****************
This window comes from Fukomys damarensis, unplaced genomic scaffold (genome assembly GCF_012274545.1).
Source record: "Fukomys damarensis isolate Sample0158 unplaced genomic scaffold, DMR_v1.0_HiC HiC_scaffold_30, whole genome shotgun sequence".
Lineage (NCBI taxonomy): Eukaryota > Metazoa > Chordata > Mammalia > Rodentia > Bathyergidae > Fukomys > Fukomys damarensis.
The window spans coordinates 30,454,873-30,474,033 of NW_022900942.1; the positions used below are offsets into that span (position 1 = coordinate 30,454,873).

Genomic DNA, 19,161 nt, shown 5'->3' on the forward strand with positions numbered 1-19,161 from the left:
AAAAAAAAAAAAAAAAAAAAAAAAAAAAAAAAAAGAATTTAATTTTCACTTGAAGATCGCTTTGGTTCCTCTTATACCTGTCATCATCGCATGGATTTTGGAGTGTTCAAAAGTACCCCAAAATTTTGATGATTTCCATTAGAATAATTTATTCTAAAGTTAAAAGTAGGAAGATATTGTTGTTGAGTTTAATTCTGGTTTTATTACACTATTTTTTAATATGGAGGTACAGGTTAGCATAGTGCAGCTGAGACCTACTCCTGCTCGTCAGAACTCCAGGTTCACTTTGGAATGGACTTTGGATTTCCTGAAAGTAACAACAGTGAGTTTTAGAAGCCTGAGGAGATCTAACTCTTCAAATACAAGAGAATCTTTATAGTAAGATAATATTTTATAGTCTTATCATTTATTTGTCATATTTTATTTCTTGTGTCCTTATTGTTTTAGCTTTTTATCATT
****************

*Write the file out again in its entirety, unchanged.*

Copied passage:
This window comes from Fukomys damarensis, unplaced genomic scaffold (genome assembly GCF_012274545.1).
Source record: "Fukomys damarensis isolate Sample0158 unplaced genomic scaffold, DMR_v1.0_HiC HiC_scaffold_30, whole genome shotgun sequence".
Lineage (NCBI taxonomy): Eukaryota > Metazoa > Chordata > Mammalia > Rodentia > Bathyergidae > Fukomys > Fukomys damarensis.
The window spans coordinates 30,454,873-30,474,033 of NW_022900942.1; the positions used below are offsets into that span (position 1 = coordinate 30,454,873).

Genomic DNA, 19,161 nt, shown 5'->3' on the forward strand with positions numbered 1-19,161 from the left:
AAAAAAAAAAAAAAAAAAAAAAAAAAAAAAAAAAGAATTTAATTTTCACTTGAAGATCGCTTTGGTTCCTCTTATACCTGTCATCATCGCATGGATTTTGGAGTGTTCAAAAGTACCCCAAAATTTTGATGATTTCCATTAGAATAATTTATTCTAAAGTTAAAAGTAGGAAGATATTGTTGTTGAGTTTAATTCTGGTTTTATTACACTATTTTTTAATATGGAGGTACAGGTTAGCATAGTGCAGCTGAGACCTACTCCTGCTCGTCAGAACTCCAGGTTCACTTTGGAATGGACTTTGGATTTCCTGAAAGTAACAACAGTGAGTTTTAGAAGCCTGAGGAGATCTAACTCTTCAAATACAAGAGAATCTTTATAGTAAGATAATATTTTATAGTCTTATCATTTATTTGTCATATTTTATTTCTTGTGTCCTTATTGTTTTAGCTTTTTATCATT